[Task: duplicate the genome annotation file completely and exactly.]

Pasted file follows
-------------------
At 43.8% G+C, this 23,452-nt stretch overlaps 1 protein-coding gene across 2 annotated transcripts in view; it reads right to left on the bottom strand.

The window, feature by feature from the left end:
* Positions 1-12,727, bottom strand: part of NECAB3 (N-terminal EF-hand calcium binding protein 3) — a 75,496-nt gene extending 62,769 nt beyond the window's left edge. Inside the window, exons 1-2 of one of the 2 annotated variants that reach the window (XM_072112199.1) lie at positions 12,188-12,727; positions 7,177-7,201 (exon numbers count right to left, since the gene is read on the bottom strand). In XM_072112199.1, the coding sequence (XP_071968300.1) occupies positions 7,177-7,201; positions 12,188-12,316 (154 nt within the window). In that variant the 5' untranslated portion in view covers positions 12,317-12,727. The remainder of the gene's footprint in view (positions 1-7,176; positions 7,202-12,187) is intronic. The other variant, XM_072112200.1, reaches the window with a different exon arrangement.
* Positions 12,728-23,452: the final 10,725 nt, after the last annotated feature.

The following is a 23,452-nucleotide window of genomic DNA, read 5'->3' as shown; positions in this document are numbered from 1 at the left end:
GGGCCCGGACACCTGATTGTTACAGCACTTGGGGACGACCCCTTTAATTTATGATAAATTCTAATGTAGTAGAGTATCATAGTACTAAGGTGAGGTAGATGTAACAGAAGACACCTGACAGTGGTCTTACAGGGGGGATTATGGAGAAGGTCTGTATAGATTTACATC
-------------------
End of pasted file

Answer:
At 43.8% G+C, this 23,452-nt stretch overlaps 1 protein-coding gene across 2 annotated transcripts in view; it reads right to left on the bottom strand.

The window, feature by feature from the left end:
* Positions 1-12,727, bottom strand: part of NECAB3 (N-terminal EF-hand calcium binding protein 3) — a 75,496-nt gene extending 62,769 nt beyond the window's left edge. Inside the window, exons 1-2 of one of the 2 annotated variants that reach the window (XM_072112199.1) lie at positions 12,188-12,727; positions 7,177-7,201 (exon numbers count right to left, since the gene is read on the bottom strand). In XM_072112199.1, the coding sequence (XP_071968300.1) occupies positions 7,177-7,201; positions 12,188-12,316 (154 nt within the window). In that variant the 5' untranslated portion in view covers positions 12,317-12,727. The remainder of the gene's footprint in view (positions 1-7,176; positions 7,202-12,187) is intronic. The other variant, XM_072112200.1, reaches the window with a different exon arrangement.
* Positions 12,728-23,452: the final 10,725 nt, after the last annotated feature.

The following is a 23,452-nucleotide window of genomic DNA, read 5'->3' as shown; positions in this document are numbered from 1 at the left end:
GGGCCCGGACACCTGATTGTTACAGCACTTGGGGACGACCCCTTTAATTTATGATAAATTCTAATGTAGTAGAGTATCATAGTACTAAGGTGAGGTAGATGTAACAGAAGACACCTGACAGTGGTCTTACAGGGGGGATTATGGAGAAGGTCTGTATAGATTTACATC